This weekend, I opened the digital floor to questions touching on the Star Wars: Knight Errant material that’s appeared so far as it relates to the novel, due out Jan. 25. (You can still ask your questions here.) Here’s the first batch — I’m skipping around, to start with:
A good question to start with. The order of events in continuity is as follows:
• Vannar Treece’s letter to the Chancellor, as found in the free Knight Errant Atlas Supplement;
• The short story “Influx,” also available for free here on StarWars.com;
• The comics Knight Errant: Aflame #1-5; and
• The novel.
Now, you may note that #5 has not been released yet. No worries; I was aware of the shipping calendar when I wrote the novel, so it purposefully does not spoil the ending of the first comics series. (Apart to say that Kerra lives — we should hope so!) I would have written it that way, anyway, so as not to spoil Aflame for novel readers regardless of when they’re reading it. So you don’t have to wait to dig into the novel! (And, no, you don’t have to have read the comics to enjoy the novel, either.)
Barriss Coffee asks: “While at Celebration V you mentioned we’ll probably never see something along the lines of a young Lord Kaan, does that rule out the possibility of any connections between this series and the Jedi vs. Sith comics or Darth Bane novels, exclusive of the general political situation (weak Republic, infighting Sith, etc)? Is there a chance a character or plotline from one of those other stories may make an appearance in this series?”
We purposefully set Knight Errant well before the big events of 1000 B.B.Y., so as not to collide with anything coming up. The events of that time are momentous, and cast a shadow not only forward, but backward. Partly, I didn’t want to repeat the “who’s-who-in-the-future” cycle from Knights of the Old Republic.
But another reason is that, as we saw in that comics series, you can fit an enormous amount of story real estate into the calendar. The entire fifty-one issue series took a little over one standard year in continuity — and even then, there were a lot of moments in the main characters’ lives that we did not see, to say nothing of all the other characters in the milieu.
Here, we’re talking 32 years — so there’s a fair chance that wherever a character like Kaan is, we might not recognize him; he’d have had many potential moments for change over the years. I’d be reluctant to depict such a character in such a way that locks in everything that happens to him in the intervening decades.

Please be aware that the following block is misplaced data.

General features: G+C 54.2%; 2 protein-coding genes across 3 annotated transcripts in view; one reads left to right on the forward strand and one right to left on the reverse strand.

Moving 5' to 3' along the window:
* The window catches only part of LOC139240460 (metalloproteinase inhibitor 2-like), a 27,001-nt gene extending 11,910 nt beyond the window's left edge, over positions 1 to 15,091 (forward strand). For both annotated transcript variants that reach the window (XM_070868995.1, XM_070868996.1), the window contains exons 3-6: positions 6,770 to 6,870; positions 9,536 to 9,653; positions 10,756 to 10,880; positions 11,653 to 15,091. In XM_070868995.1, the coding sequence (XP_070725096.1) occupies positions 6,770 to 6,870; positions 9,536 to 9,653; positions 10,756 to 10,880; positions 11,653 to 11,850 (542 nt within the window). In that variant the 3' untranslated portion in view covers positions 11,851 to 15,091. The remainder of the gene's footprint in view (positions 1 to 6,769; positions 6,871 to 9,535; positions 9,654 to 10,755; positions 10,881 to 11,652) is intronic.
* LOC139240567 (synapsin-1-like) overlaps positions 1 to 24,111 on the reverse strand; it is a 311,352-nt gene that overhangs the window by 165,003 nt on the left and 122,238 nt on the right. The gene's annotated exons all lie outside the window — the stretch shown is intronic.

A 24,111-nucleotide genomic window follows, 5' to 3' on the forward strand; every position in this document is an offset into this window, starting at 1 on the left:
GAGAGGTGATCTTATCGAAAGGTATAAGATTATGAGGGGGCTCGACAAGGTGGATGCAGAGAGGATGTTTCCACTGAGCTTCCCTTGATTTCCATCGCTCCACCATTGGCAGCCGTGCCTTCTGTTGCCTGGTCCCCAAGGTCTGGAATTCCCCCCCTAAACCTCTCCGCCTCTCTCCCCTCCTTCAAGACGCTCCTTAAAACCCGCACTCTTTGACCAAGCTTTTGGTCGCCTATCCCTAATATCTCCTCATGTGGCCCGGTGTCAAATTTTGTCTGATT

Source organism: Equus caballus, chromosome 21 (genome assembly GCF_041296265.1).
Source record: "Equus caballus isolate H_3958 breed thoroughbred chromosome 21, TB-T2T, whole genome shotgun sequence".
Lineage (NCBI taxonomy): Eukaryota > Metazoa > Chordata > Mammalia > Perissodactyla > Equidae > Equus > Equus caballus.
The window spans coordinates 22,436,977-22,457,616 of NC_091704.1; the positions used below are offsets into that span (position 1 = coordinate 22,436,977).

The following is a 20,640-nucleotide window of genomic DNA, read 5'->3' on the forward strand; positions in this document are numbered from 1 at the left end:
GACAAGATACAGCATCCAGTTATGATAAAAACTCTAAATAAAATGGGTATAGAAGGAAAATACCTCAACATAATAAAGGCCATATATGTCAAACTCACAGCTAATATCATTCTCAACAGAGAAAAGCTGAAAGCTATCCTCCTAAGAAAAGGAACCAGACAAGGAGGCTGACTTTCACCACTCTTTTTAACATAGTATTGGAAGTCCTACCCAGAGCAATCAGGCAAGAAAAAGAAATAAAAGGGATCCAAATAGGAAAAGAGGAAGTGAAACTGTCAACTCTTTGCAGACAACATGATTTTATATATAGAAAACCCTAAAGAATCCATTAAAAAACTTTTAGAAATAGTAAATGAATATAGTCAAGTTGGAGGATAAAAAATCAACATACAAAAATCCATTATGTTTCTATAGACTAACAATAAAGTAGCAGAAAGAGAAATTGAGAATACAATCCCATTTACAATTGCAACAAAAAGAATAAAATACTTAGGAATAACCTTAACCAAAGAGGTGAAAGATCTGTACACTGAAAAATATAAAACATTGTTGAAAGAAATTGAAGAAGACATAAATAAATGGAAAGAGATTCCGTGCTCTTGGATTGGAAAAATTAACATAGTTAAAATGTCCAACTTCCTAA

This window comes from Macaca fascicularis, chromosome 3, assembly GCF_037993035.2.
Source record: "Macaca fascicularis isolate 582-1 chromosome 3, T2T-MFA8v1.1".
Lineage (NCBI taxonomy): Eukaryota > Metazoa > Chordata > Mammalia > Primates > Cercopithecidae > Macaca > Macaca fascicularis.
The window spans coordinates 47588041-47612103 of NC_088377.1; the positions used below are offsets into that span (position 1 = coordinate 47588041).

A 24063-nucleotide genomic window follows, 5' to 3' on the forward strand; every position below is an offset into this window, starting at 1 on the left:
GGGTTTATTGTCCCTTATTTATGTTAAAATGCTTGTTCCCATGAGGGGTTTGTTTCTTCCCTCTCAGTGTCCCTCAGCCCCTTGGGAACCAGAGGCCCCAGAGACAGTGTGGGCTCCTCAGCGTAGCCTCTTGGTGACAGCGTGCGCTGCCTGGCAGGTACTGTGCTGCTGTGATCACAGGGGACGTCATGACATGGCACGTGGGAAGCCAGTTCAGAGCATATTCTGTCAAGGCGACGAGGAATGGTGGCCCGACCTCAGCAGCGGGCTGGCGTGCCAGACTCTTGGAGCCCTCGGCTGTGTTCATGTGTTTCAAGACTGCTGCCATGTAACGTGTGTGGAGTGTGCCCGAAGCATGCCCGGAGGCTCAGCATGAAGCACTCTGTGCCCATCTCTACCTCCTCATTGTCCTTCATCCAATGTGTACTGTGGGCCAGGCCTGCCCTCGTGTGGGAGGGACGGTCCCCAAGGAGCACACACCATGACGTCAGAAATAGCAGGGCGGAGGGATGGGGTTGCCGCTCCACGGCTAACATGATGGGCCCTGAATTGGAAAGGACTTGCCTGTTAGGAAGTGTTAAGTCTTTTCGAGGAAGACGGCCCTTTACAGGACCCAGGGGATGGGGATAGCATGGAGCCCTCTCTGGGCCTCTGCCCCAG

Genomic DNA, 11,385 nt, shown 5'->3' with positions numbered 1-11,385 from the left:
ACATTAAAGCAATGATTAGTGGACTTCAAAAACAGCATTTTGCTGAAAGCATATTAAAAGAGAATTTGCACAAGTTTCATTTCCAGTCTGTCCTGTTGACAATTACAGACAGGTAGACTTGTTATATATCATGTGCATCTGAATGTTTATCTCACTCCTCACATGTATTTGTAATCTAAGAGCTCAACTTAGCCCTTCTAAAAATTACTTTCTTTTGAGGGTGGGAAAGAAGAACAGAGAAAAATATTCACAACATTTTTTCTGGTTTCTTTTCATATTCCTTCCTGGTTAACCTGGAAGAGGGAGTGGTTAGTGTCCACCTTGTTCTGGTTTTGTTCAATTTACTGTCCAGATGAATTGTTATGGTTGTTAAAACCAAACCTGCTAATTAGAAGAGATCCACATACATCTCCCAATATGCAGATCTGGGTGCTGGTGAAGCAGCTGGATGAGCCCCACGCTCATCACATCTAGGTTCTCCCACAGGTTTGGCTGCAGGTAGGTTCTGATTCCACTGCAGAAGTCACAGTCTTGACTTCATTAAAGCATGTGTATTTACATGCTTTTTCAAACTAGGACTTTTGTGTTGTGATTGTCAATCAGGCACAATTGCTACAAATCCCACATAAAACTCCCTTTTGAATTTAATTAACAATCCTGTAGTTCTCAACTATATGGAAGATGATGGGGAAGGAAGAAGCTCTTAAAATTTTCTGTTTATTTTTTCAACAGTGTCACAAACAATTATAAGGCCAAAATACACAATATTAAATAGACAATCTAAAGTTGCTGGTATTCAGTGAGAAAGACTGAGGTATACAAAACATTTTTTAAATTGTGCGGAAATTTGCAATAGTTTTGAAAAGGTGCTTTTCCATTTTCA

I’ll never say never if there’s a story to be told; obviously, I did add to the pasts of characters like Malak and Karath. But if a character would only be used for scenery, I’d probably preserve that character’s past for later stories.
Jordan asks: “The character Daiman often reminds me of characters from Eastern material, due to his appearance and his personality. How much of your work is inspired from Eastern material — i.e. manga / anime?”
I think Daiman’s inspirations come from a little further west — Alexander the Great in his own mind, but more like Caligula in practice. Certainly his statuary and some of his architecture recalls classical times.
But in terms of apparel, I think we’ll find there’s a wide mix of influences. In all things, Daiman sets his own style!
For the curious, my favorite manga ever is, in my regard, probably also the best original (read as, not licensed) science fiction story in comics: Yukinobu Hoshino‘s 2001 Nights. Hard science fiction with quality art — the look of some of the ships borders on engineering schematics!
Sithoid asks: “How come the Sith are now occupying the southern region of the Outer Rim? Have they lost any connection with their tradition on Korriban etc?”
This is one of those things that, if you think about it, would require the current works to speak to the situation across a huge span of time. And that’s a little like Lord Kaan in reverse, for me — I’m reluctant to use this work to characterize the broad sweep of events in the centuries before.
Now, we do get into the state of things currently, and certainly some of the recent past. But it’s clear that a whole lot of history has transpired that is unaccounted for, and I think I would be cautious to get too far outside what characters know from their own lifetimes.
Anonymous asks: “What kind of crystal does Kerra have in her lightsaber?”
A green one. And that’s about all she can tell you about it! The meticulous, painstaking care Kerra put into her choice is touched upon in “Influx”. She’s a busy woman — she just wants one that works!